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China retaliates against the US with tariffs on $75B worth of American goods

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President Trump’s ‘America First’ approach has relied on slapping tariffs on countries, such as China and Mexico, which have led to current trade wars. What is a tariff and how do they work? We explain.
Just the FAQs, USA TODAY

The trade war between the U.S. and China escalated further Friday as China announced a new set of tariffs on American products in retaliation for U.S. duties on Chinese imports.

The China State Council announced it would impose tariffs ranging from 5% to 10% on an additional $75 billion in U.S. goods, according to state media outlet Global Times.

The new tariffs are poised to go into effect in stages, with the first round beginning Sept. 1 and the second Dec. 15. China’s Commerce Ministry said 5,078 products would be affected, including soybeans, crude oil, small aircraft, whiskey and seafood.

This development comes after President Donald Trump earlier this month announced a new round of 10% tariffs on $300 billion in Chinese imports, also on those dates, largely targeting consumer products such as cellphones, laptops, clothing, footwear and toys.

Hours after the Chinese announcement, Trump promised on Twitter that he would “be responding to China’s Tariffs this afternoon. This is a GREAT opportunity for the United States.”

The Dow Jones industrial average fell 500 points by midday Friday after Trump tweeted that he has ordered U.S. companies to find an alternative to China to supply their goods, signaling a further escalation in the trade war.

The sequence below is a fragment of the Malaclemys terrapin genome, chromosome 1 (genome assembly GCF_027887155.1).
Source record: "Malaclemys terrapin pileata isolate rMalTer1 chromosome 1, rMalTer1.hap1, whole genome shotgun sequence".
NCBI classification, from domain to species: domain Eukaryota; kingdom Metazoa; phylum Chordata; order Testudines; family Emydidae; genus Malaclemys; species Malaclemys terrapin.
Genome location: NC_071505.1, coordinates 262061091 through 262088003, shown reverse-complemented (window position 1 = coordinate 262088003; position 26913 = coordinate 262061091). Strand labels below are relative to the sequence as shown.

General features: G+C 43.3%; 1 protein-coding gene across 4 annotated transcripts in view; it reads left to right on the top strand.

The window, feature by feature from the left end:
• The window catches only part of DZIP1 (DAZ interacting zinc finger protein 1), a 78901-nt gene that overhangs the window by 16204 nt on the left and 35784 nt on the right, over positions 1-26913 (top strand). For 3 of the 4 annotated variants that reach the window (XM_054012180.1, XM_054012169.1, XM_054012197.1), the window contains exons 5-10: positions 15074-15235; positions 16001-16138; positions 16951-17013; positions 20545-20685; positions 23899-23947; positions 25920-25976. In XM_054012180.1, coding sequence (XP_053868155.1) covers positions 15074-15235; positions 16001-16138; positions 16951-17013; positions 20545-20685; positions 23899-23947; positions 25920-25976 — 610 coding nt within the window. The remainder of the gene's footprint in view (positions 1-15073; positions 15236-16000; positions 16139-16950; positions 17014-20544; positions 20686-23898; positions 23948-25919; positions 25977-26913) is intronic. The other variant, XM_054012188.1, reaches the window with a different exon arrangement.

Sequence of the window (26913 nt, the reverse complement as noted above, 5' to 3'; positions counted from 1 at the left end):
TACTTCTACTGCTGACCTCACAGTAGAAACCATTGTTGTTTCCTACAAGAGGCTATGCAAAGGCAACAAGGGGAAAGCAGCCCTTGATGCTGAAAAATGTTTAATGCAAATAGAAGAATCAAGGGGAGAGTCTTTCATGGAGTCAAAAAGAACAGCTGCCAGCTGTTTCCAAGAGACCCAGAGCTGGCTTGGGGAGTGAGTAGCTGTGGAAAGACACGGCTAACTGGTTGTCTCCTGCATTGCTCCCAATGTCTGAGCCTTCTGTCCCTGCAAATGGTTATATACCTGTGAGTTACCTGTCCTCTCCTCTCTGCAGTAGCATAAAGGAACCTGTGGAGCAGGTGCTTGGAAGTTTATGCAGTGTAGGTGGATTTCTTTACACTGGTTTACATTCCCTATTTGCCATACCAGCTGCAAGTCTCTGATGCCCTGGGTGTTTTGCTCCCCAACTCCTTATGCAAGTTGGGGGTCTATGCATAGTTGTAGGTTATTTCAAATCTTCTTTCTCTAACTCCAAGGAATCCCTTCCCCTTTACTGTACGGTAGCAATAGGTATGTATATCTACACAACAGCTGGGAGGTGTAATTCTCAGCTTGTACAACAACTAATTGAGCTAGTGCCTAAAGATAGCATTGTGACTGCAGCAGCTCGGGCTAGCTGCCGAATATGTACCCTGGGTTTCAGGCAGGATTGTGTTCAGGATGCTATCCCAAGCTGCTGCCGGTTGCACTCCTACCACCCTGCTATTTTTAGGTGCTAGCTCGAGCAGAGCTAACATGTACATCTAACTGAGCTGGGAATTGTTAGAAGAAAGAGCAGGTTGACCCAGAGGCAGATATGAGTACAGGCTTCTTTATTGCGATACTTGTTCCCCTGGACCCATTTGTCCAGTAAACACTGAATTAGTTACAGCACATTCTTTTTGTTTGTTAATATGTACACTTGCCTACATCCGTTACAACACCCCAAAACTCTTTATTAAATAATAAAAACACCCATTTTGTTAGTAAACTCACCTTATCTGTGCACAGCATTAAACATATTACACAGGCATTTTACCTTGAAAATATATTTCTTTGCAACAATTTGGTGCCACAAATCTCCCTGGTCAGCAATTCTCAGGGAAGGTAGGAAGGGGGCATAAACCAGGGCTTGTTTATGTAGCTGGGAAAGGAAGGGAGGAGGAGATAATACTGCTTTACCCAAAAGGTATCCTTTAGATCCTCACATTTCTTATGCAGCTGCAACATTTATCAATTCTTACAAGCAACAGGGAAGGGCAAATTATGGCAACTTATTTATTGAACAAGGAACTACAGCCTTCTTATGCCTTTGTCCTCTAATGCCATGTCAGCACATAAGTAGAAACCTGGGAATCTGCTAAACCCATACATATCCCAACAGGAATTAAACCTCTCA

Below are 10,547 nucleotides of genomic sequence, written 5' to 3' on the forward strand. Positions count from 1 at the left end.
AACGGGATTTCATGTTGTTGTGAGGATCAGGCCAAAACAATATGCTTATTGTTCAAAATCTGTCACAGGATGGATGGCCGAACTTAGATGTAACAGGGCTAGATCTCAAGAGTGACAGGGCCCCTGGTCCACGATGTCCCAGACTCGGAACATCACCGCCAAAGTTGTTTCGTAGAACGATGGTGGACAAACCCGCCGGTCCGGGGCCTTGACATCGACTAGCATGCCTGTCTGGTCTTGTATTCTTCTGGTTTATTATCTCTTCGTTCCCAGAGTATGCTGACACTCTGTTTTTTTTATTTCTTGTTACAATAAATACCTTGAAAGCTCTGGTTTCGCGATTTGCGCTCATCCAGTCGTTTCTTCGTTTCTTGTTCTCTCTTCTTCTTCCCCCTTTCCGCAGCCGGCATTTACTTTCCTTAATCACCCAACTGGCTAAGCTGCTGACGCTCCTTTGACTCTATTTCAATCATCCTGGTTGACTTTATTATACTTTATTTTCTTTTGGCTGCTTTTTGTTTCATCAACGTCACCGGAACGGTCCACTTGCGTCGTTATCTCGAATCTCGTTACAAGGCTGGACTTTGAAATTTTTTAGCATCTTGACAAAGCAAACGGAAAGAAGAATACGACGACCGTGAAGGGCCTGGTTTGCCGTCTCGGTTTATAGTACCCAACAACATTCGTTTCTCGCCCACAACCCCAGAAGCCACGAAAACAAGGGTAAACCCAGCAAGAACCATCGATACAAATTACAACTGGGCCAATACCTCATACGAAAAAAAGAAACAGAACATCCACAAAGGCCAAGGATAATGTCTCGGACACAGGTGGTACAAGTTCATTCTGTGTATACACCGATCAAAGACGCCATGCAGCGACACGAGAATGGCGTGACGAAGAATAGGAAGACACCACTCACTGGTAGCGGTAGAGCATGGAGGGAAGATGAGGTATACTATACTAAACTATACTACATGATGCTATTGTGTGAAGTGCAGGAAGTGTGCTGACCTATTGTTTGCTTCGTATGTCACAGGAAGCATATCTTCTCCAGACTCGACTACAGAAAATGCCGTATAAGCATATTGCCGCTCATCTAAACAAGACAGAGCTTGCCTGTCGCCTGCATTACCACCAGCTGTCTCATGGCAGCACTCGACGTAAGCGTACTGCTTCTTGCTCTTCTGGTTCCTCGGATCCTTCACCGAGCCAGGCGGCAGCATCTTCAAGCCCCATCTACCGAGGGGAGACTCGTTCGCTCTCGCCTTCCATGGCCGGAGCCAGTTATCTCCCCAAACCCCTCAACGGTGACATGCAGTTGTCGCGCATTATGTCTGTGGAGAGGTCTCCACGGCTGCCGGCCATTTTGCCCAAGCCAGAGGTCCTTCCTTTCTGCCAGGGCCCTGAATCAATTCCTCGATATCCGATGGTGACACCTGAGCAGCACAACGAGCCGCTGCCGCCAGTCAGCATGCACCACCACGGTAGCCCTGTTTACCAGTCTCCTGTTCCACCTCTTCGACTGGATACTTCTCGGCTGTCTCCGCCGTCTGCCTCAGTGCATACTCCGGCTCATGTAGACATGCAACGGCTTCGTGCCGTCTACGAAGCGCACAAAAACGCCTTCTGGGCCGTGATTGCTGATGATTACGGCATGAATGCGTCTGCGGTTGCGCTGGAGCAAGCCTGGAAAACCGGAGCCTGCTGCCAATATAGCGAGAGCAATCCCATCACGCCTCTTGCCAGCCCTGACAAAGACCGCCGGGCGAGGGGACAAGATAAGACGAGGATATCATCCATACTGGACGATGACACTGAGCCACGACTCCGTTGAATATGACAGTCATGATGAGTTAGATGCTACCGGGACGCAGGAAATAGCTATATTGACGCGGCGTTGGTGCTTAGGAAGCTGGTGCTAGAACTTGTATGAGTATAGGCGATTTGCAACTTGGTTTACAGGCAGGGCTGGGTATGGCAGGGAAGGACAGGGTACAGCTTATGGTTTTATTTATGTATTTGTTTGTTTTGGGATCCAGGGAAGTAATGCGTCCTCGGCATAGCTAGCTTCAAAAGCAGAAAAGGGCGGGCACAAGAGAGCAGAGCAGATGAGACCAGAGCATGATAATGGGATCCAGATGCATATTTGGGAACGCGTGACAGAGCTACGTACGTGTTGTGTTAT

The two sides have so far failed to reach an agreement on a comprehensive trade pact.

“The tariffs themselves aren’t a big economic deal. They’re not going to sink our economic ship, but it does highlight that this war is ongoing and steadily escalating,” said Mark Zandi, chief economist at Moody’s Analytics. “And if this shot isn’t the one that sinks the ship, if this continues, a shot down the road could be the one.”

Tariffs on U.S. goods exported to China could make it more expensive for Chinese consumers to purchase American items and hurt sales for the American companies.

Trump’s latest China tariffs: How they affect the economy

Conversely, tariffs on Chinese products exported to the U.S. could increase prices for American consumers and hurt sales for the Chinese companies.

“China has ammunition to fight back. The US side will feel the pain,” Global Times editor-in-chief Hu Xijin said Friday on Twitter.

Trump said on Twitter that “our great American companies are hereby ordered to immediately start looking for an alternative to China.”

“Our Country has lost, stupidly, Trillions of Dollars with China over many years. They have stolen our Intellectual Property at a rate of Hundreds of Billions of Dollars a year, they want to continue. I won’t let that happen!” he tweeted.

The most immediate effect on the economy relates “the uncertainty generated by this move,” Zandi said.

“Business people are tearing their hair out because they can’t figure out which products have tariffs, how big are the tariffs, which countries will the tariffs be on, how long will they be in place,” he said.

Brian Rose, UBS Global Wealth Management senior Americas economist, speculated that Trump could respond by hiking his latest round of tariffs on Chinese products from 10% to 25%.

“In our view, 25% tariffs would cause considerable economic damage and greatly increase the probability of a U.S. recession in 2020,” Rose wrote in response to Friday’s developments.

Contributing: Paul Davidson

Follow USA TODAY reporter Nathan Bomey on Twitter @NathanBomey.

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